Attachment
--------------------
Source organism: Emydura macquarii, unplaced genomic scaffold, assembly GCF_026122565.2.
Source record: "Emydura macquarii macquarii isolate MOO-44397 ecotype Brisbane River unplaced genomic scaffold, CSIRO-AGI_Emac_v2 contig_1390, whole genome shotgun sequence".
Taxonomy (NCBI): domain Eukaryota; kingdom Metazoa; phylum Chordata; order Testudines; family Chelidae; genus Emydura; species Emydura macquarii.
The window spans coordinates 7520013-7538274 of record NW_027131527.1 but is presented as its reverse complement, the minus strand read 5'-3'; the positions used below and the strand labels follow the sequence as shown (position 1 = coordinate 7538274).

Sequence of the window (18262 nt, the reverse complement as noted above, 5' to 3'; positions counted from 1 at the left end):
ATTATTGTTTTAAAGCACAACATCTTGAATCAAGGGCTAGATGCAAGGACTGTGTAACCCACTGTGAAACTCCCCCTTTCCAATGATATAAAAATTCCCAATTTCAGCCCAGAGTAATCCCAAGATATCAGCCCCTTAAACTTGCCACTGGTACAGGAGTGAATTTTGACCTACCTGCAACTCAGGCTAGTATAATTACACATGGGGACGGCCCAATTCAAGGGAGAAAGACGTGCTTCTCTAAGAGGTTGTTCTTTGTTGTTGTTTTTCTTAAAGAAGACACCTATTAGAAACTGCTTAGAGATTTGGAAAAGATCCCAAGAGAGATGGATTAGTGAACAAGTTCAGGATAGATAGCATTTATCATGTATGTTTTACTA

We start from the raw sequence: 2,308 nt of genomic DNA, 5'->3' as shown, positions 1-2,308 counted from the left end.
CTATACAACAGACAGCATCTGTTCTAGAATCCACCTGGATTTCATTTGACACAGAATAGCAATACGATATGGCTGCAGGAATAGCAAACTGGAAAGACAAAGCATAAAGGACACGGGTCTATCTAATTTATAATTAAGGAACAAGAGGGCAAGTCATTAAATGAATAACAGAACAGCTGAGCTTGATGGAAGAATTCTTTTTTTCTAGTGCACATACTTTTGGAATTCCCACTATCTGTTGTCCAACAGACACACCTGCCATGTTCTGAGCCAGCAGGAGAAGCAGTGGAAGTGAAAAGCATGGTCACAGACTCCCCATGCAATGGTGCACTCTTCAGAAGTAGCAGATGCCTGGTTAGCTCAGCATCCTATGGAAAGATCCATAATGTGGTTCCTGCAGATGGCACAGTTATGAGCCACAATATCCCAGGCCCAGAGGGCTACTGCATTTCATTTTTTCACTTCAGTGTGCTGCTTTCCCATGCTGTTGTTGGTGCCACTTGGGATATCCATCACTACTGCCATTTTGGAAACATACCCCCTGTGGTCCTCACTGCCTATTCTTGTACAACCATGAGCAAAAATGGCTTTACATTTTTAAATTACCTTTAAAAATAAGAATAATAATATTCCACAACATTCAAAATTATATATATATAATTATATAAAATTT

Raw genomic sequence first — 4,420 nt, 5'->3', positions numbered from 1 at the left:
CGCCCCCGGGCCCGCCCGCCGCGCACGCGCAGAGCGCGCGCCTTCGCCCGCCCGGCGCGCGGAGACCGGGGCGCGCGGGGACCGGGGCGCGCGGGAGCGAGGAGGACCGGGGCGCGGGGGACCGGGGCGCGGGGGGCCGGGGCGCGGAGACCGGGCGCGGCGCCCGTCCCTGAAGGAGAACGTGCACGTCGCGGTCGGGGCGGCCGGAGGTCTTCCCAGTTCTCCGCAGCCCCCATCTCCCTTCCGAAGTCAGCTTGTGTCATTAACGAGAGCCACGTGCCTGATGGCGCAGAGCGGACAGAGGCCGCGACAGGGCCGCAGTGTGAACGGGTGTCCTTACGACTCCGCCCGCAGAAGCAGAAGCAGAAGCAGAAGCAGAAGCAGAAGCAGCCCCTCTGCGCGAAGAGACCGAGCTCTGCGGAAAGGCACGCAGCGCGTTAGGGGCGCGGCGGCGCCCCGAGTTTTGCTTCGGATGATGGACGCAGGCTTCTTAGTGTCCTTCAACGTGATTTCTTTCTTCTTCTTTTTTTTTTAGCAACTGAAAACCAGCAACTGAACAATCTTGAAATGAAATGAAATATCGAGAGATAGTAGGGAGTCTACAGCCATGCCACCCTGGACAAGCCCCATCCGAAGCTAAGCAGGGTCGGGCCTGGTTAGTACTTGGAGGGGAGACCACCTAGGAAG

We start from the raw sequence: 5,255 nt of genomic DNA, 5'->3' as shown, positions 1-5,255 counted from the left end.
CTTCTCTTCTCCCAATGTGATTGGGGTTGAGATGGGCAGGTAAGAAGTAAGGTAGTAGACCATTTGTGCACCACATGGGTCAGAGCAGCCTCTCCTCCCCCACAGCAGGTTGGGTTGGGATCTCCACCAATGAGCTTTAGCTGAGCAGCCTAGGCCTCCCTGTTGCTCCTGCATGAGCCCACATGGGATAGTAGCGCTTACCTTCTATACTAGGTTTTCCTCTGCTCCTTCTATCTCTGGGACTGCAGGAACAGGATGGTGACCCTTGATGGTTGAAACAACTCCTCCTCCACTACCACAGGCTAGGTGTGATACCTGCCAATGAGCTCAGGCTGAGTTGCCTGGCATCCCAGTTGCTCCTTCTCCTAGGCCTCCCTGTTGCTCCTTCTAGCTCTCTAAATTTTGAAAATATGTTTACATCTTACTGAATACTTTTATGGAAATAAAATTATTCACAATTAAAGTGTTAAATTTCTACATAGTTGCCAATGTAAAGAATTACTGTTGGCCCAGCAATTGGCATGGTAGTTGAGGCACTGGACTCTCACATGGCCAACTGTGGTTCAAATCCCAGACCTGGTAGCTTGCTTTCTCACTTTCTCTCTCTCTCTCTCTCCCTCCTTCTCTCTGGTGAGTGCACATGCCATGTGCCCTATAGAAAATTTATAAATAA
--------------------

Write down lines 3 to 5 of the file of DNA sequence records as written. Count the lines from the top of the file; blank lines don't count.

Taxonomy (NCBI): domain Eukaryota; kingdom Metazoa; phylum Chordata; order Testudines; family Chelidae; genus Emydura; species Emydura macquarii.
The window spans coordinates 7520013-7538274 of record NW_027131527.1 but is presented as its reverse complement, the minus strand read 5'-3'; the positions used below and the strand labels follow the sequence as shown (position 1 = coordinate 7538274).

Sequence of the window (18262 nt, the reverse complement as noted above, 5' to 3'; positions counted from 1 at the left end):